Many of you who know me remember that my big ol' horse, Dante, gave me a gruesome black eye last year, followed by a vehement bucking-off when I was dumb enough to crawl up on him bareback just before dinnertime. Being submerged, as I was, by work and chores, I kept putting off the issues of riding and training him and settled for getting him fat, shiny and spoiled. That was before my friend and horse-teacher Becky, who lives down the road, brought me into contact with Mike Thomas, a fellow who's ridden horses and ranched around the West pretty much his whole life. Mike is about the gentlest guy you can imagine actually being born in cowboy boots and a belt knife, which is how he looks, and he knows worlds about the history of natural horsemanship in the West, having been right in the middle of it.
So Mike decides that there's a lot to ol' Dante after all and dubs him "Big Al". (There's a pun about spaghetti in there somewhere.) It seems some training will brush the orneriness out of his character and reveal him as a true diamond. Mike says he knows a guy, Buddy Uldrikson, who can bring out the best in my truant. Becky is kind enough to jimmy The Big A into her trailer and haul him up to Buddy's place in Wickenburg, where we all watch Buddy put some moves on him.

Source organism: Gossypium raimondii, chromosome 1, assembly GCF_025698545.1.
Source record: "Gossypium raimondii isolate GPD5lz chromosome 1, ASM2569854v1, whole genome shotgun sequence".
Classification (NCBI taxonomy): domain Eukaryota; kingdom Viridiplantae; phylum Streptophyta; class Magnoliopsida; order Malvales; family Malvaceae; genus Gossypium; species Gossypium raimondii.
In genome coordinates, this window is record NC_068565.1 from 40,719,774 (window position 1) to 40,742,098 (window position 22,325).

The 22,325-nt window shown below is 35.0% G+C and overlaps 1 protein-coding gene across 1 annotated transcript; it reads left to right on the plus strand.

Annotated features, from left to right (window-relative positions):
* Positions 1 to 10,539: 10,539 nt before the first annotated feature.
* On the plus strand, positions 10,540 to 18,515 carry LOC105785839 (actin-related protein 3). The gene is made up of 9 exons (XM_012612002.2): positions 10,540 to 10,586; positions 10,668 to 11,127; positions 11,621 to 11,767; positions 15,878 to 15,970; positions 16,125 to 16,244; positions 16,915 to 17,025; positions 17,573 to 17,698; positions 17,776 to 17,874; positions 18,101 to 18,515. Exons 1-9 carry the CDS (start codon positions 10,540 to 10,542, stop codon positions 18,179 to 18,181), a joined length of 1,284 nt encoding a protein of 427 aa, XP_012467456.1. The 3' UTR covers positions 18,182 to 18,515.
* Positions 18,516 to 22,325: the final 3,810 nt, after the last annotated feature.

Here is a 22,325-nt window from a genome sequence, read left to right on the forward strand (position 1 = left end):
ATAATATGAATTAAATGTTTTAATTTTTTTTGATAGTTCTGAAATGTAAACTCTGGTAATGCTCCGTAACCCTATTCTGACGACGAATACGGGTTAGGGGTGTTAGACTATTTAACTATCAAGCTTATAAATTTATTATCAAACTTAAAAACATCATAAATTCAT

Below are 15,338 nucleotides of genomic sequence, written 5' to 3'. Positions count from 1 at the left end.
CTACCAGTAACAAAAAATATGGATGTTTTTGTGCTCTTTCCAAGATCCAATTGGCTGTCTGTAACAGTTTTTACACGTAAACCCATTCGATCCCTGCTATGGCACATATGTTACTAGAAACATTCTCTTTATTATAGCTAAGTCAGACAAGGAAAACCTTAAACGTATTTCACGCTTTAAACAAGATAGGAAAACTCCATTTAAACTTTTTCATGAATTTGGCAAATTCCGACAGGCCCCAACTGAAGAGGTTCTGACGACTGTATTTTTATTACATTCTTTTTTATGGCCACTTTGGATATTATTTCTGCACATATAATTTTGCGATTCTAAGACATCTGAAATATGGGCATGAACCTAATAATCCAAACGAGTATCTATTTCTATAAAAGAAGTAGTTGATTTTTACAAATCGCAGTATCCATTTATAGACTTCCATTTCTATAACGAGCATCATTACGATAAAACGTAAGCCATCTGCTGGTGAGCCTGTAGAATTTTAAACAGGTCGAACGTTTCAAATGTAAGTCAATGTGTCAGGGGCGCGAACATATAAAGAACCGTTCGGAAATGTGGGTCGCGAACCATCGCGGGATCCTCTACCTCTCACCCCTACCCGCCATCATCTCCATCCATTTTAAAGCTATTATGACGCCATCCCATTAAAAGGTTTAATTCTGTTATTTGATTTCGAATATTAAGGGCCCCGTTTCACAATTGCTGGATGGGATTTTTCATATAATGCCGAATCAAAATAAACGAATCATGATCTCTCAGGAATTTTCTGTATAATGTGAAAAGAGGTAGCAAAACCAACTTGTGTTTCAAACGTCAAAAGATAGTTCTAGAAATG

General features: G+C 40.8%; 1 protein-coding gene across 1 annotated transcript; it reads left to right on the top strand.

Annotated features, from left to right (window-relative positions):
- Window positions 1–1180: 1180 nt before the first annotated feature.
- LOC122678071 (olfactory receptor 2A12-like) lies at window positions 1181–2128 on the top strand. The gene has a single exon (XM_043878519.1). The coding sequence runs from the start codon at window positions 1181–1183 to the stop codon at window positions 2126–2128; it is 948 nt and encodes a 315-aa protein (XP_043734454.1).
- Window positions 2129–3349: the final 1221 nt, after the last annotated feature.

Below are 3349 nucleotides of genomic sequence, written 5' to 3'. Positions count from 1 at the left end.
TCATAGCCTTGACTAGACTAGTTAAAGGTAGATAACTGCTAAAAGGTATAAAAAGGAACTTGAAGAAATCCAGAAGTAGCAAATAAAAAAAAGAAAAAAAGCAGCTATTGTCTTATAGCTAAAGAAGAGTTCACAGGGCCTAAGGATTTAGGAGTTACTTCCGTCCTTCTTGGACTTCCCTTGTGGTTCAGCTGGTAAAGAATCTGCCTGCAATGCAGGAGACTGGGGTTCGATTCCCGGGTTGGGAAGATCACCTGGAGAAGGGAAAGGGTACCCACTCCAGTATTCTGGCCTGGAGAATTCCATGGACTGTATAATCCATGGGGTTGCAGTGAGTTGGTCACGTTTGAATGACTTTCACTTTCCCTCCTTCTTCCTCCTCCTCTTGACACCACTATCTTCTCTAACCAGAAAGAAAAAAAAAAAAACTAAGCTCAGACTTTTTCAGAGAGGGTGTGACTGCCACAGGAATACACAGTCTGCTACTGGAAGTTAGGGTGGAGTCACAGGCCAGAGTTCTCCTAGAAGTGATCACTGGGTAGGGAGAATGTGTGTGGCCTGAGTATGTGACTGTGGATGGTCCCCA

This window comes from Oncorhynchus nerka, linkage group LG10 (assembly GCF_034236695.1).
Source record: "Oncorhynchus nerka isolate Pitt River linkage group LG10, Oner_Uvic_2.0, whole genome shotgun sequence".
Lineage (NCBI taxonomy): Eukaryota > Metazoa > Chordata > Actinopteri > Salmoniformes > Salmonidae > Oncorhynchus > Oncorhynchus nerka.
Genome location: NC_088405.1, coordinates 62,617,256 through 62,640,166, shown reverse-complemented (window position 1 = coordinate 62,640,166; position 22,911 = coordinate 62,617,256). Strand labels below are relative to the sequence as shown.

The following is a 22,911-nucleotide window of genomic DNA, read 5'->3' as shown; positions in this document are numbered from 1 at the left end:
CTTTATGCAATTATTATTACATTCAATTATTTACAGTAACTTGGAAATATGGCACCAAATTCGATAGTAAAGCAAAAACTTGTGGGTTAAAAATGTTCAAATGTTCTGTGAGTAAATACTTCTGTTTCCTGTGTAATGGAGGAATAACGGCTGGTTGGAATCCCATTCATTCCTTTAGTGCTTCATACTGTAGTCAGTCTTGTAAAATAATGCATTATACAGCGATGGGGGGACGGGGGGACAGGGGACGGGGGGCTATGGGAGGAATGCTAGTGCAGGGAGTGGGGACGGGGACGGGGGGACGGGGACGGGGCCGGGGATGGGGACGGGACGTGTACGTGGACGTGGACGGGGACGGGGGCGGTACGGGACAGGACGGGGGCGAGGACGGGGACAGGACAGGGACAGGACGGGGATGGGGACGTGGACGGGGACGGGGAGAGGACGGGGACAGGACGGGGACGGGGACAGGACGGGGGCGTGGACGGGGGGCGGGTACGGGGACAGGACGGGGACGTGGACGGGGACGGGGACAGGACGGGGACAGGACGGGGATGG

In this picture, Buddy is getting Big Al Dante to trot circles around him. You can see how brace-y and stiff the horse is, "like a railroad tie on legs", I think I heard Mike say. Plus he'd rather look any place than straight at Buddy, who is clearly the Devil.
Some more work on the lead, and then Al gets a saddle. Buddy goes through all the ground work again: bringing head down and relaxing, leading, backing, circling at a walk and trot both ways, disengaging hindquarters, moving forehand away, and some other stuff I don't know how to see yet. Al is starting to see Buddy as a being possibly worth a fragment of his (Al's) conciousness.
Wow, what have we here? Lovely Big Al is actually looking lovely, less than an hour after Buddy started working with him. He's alert, focused, balanced - stunning. Now, this attitude won't necessarily last more than a few moments at a time, to start with, but he definitely has it in him.
"Maybe", Al thinks, "maybe I can walk quietly with this guy on me, and relax."
"Maybe", he thinks, "I can just stand here with Buddy on my back, and be OK."
Finally, not much more than an hour later, Al is relieved of his gear and gets to hang out, feeling soooo tired and relaxed. His first day at summer camp - SUCH a big day!
So he'll be at Buddy's for four weeks, learning his ABC's. I'll keep you posted.
6 years ago